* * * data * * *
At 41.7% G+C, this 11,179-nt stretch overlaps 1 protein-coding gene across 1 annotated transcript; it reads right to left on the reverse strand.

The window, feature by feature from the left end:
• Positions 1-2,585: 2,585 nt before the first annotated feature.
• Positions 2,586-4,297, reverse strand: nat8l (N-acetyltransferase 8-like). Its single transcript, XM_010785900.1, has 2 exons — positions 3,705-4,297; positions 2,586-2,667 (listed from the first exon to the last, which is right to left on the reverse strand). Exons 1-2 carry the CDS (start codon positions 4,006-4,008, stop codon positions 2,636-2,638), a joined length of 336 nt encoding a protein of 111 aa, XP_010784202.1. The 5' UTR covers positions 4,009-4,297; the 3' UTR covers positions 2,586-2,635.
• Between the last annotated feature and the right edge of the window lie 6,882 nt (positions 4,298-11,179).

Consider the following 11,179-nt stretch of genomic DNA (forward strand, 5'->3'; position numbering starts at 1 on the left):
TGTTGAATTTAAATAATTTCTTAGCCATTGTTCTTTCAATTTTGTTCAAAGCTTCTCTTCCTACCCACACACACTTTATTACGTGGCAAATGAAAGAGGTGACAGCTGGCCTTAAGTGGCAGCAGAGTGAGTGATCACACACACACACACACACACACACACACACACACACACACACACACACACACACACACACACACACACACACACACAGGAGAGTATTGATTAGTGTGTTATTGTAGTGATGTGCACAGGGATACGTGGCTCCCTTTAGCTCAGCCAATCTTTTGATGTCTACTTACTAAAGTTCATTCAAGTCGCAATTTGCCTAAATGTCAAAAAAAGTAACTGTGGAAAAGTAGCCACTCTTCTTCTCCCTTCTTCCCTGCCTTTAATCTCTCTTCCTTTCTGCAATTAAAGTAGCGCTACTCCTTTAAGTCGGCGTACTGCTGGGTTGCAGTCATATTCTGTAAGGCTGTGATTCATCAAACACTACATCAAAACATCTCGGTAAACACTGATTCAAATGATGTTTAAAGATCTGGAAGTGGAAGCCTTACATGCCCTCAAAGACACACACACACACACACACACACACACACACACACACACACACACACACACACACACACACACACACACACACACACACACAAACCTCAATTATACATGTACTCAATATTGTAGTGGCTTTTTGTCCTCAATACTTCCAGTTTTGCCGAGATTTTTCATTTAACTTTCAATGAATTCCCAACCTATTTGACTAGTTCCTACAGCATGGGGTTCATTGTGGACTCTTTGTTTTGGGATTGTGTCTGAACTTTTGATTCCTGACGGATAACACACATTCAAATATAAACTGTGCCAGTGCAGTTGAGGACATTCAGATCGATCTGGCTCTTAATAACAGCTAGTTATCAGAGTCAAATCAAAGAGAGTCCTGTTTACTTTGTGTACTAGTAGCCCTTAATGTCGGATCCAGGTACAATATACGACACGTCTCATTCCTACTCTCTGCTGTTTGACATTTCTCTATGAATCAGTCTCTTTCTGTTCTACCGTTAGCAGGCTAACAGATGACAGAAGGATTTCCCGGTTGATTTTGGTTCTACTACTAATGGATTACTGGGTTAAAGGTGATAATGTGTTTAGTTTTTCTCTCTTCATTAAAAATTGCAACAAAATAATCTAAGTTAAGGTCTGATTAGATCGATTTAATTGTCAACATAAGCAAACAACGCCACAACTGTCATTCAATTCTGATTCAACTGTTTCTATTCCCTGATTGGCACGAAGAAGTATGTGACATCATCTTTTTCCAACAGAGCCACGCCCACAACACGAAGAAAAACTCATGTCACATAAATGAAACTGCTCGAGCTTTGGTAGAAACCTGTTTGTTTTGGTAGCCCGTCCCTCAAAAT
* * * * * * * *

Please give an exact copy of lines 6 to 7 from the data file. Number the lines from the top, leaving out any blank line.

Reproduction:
Consider the following 11,179-nt stretch of genomic DNA (forward strand, 5'->3'; position numbering starts at 1 on the left):
TGTTGAATTTAAATAATTTCTTAGCCATTGTTCTTTCAATTTTGTTCAAAGCTTCTCTTCCTACCCACACACACTTTATTACGTGGCAAATGAAAGAGGTGACAGCTGGCCTTAAGTGGCAGCAGAGTGAGTGATCACACACACACACACACACACACACACACACACACACACACACACACACACACACACACACACACACACACACACACAGGAGAGTATTGATTAGTGTGTTATTGTAGTGATGTGCACAGGGATACGTGGCTCCCTTTAGCTCAGCCAATCTTTTGATGTCTACTTACTAAAGTTCATTCAAGTCGCAATTTGCCTAAATGTCAAAAAAAGTAACTGTGGAAAAGTAGCCACTCTTCTTCTCCCTTCTTCCCTGCCTTTAATCTCTCTTCCTTTCTGCAATTAAAGTAGCGCTACTCCTTTAAGTCGGCGTACTGCTGGGTTGCAGTCATATTCTGTAAGGCTGTGATTCATCAAACACTACATCAAAACATCTCGGTAAACACTGATTCAAATGATGTTTAAAGATCTGGAAGTGGAAGCCTTACATGCCCTCAAAGACACACACACACACACACACACACACACACACACACACACACACACACACACACACACACACACACACACACACACACACACAAACCTCAATTATACATGTACTCAATATTGTAGTGGCTTTTTGTCCTCAATACTTCCAGTTTTGCCGAGATTTTTCATTTAACTTTCAATGAATTCCCAACCTATTTGACTAGTTCCTACAGCATGGGGTTCATTGTGGACTCTTTGTTTTGGGATTGTGTCTGAACTTTTGATTCCTGACGGATAACACACATTCAAATATAAACTGTGCCAGTGCAGTTGAGGACATTCAGATCGATCTGGCTCTTAATAACAGCTAGTTATCAGAGTCAAATCAAAGAGAGTCCTGTTTACTTTGTGTACTAGTAGCCCTTAATGTCGGATCCAGGTACAATATACGACACGTCTCATTCCTACTCTCTGCTGTTTGACATTTCTCTATGAATCAGTCTCTTTCTGTTCTACCGTTAGCAGGCTAACAGATGACAGAAGGATTTCCCGGTTGATTTTGGTTCTACTACTAATGGATTACTGGGTTAAAGGTGATAATGTGTTTAGTTTTTCTCTCTTCATTAAAAATTGCAACAAAATAATCTAAGTTAAGGTCTGATTAGATCGATTTAATTGTCAACATAAGCAAACAACGCCACAACTGTCATTCAATTCTGATTCAACTGTTTCTATTCCCTGATTGGCACGAAGAAGTATGTGACATCATCTTTTTCCAACAGAGCCACGCCCACAACACGAAGAAAAACTCATGTCACATAAATGAAACTGCTCGAGCTTTGGTAGAAACCTGTTTGTTTTGGTAGCCCGTCCCTCAAAAT